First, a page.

Author Topic: The Butcher  (Read 29595 times)

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Online sabertooth

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Re: The Butcher
« Reply #50 on: September 12, 2013, 06:50:05 am »


Stabbed myself today while cutting the tendon of a pig leg. Its a deep puncture wound that hurts like hell.
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Offline PaleoPhil

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Re: The Butcher
« Reply #51 on: September 12, 2013, 09:11:29 am »
Flaxseed meal poultice might help--such as boil some flaxseed meal, soak a clean rag in it, let it cool, put it on the wound and tie it up with an ace bandage and wear it overnight. It helped my father when a nail went clear through his foot.
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Offline cherimoya_kid

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Re: The Butcher
« Reply #52 on: September 12, 2013, 09:27:56 am »
Put some raw honey on it. I was wondering about the odds of cutting yourself while doing that. Does your butcher boss ever cut himself?
« Last Edit: September 12, 2013, 10:39:35 am by cherimoya_kid »

Online sabertooth

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Re: The Butcher
« Reply #53 on: September 12, 2013, 09:42:04 am »
Its happens to even the best butchers. They all have stories of being cut and stabbed.

My boss when he was 19 ran a 4 inch knife right into his gut while boning out a hind quarter. It missed his liver by an inch. He said he was in a hurry so that he could get ready for a first date. She had to meet him in the hospital, and they have been together ever since.
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Offline cherimoya_kid

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Re: The Butcher
« Reply #54 on: September 12, 2013, 10:39:56 am »
Stay safe, dude.

Offline cherimoya_kid

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Re: The Butcher
« Reply #55 on: September 12, 2013, 10:41:40 am »
Flaxseed meal poultice might help--such as boil some flaxseed meal, soak a clean rag in it, let it cool, put it on the wound and tie it up with an ace bandage and wear it overnight. It helped my father when a nail went clear through his foot.

I've used boiled flaxseed oil (people call it linseed, but it's the same stuff) on wood plenty of times, but never knew boiled flax could be used as a poultice.

Offline jessica

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Re: The Butcher
« Reply #56 on: September 12, 2013, 11:56:35 am »
Last time I had a deep puncture wounds that wasn't stitch able I flushed it out with alcohol and then used some honey that I had put cayenne pepper in to infuse and put that on there and just held my hand closed for like two weeks, but I guess you could just lightly cover it.  if it doesn't stop bleeding you can use bentonite clay, but you don't really want a serious scab over it til it heal up inside, so just keep it cleanish by rinsing it if it gets too grubby but don't worry to  much.  I almost stabbed through a hand with all types of dirt and goat shit all over it, the rancher next door, an old paramedic, told me to wash my damn hands and then decided it was too deep to stitch, he was down with honey and bentonite, but it hink yours may be too deep for the clay until it heals internally a little, cant really tell from the photos.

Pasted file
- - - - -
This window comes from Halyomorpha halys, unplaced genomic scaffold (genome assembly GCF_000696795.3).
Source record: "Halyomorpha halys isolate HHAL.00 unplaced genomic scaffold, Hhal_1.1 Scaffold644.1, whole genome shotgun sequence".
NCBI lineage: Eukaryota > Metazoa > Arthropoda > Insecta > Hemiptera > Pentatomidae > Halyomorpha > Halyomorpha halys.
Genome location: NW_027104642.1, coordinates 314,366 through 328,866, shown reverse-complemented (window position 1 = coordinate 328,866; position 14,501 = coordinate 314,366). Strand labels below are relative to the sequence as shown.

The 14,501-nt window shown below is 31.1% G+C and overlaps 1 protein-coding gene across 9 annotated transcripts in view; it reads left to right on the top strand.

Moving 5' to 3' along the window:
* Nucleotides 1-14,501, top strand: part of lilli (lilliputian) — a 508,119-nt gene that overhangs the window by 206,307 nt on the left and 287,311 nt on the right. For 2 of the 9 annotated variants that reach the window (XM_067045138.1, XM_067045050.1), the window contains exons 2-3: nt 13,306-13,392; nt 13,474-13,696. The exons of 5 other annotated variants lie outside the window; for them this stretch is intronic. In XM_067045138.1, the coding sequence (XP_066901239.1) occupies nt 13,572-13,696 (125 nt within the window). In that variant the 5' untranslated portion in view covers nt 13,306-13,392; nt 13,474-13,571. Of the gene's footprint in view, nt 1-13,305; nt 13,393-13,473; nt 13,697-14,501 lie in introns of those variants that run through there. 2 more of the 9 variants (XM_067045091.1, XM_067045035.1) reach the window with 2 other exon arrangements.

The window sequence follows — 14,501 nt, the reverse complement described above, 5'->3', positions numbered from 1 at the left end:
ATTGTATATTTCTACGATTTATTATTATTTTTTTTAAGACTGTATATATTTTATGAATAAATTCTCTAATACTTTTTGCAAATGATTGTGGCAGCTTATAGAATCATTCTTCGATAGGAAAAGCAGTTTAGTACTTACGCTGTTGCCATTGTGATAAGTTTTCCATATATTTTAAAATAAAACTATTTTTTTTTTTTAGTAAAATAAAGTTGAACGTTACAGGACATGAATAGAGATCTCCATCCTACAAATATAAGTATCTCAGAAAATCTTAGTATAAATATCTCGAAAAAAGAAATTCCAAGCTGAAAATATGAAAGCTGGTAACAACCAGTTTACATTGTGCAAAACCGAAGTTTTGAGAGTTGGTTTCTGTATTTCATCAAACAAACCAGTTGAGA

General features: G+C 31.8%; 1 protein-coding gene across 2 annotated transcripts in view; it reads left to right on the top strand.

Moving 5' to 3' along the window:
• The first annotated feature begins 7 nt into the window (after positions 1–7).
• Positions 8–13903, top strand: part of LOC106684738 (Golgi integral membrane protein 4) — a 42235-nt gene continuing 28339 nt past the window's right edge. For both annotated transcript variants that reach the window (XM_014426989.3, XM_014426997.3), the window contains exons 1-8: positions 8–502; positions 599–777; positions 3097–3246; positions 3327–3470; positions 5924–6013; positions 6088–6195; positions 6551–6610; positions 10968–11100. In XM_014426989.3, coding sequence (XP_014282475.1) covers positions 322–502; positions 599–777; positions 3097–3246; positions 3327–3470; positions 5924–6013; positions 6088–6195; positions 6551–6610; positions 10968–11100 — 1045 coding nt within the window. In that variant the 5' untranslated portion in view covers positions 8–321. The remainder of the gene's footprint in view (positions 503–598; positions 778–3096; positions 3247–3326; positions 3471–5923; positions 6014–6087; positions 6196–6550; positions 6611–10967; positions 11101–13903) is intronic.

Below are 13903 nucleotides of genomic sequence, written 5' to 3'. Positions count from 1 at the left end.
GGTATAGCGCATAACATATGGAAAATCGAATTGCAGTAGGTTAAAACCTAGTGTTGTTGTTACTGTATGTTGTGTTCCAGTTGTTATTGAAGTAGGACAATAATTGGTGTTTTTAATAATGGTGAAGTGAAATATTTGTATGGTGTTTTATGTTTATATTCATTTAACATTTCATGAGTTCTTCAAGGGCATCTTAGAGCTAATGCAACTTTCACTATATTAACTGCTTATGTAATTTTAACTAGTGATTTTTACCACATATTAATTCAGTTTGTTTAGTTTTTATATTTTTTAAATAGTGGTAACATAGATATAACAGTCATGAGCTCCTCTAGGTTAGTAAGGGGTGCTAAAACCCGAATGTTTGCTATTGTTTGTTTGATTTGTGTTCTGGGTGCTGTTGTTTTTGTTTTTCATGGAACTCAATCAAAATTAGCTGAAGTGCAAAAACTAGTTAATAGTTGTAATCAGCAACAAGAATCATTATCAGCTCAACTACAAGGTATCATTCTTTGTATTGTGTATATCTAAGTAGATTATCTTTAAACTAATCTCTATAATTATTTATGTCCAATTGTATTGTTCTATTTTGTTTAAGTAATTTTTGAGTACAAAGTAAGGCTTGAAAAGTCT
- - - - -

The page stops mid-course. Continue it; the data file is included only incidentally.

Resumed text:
Offline LePatron7

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Re: The Butcher
« Reply #57 on: September 12, 2013, 12:06:57 pm »
My boss when he was 19 ran a 4 inch knife right into his gut while boning out a hind quarter. It missed his liver by an inch. He said he was in a hurry so that he could get ready for a first date. She had to meet him in the hospital, and they have been together ever since.

Romantic <3 lol
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Online sabertooth

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Re: The Butcher
« Reply #58 on: September 18, 2013, 08:49:04 am »
Culled a cow with a rectal prolapse the other day. While skinning her my boss pointed out a big patch of scared tissue, when he said she was given a shot at one time. They vaccinate cows in the neck that is used for burger now so that scar tissue isn't found in peoples rump roast.

Which leads me to the issue of vaccines, sure you may be eating grass fed but how many of you eat animals that are getting pumped full of Genetically modified viral DNA injections? Do you Know for sure?

Got to work on a sterioded beef today. I was telling my boss how the meat had a clay like consistency. He told that it was most likely due to steroids put in the feed. It was weird how when it was ground into burger that it seemed to hold in all its moisture. Steroids cause the tissue to have a clay like   absorbency. 
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Offline jessica

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Re: The Butcher
« Reply #59 on: September 18, 2013, 09:00:56 am »
My farmer friend from Equador, he is a native and lives in the rural indian farming villages down there, he had a scar from the vaccinations he and all of the kids in the village were given.  They all had these horrible scars from the vaccinations.

You have to know who's raising our animals.  Many are raising animals "holistically" without the use of vaccinations.  But you have to know.

Offline RogueFarmer

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Re: The Butcher
« Reply #60 on: September 19, 2013, 12:22:10 pm »
I am certainly not an expert but i may have researched more information on worms than anyone here so my two cents. i think the only parasite to really worry about in ruminants is liver fluke. not even sure we can get it from eating the meat. you can get it from snails, their eggs i think even their slime trail. so you could easily get it even from washed lettuce.    pig shit might even be able to kill you. at least it can cause permanent cysts in the muscles and the brain. do not ingest pig or human shit especially. canine, bear, pig, coon, rat...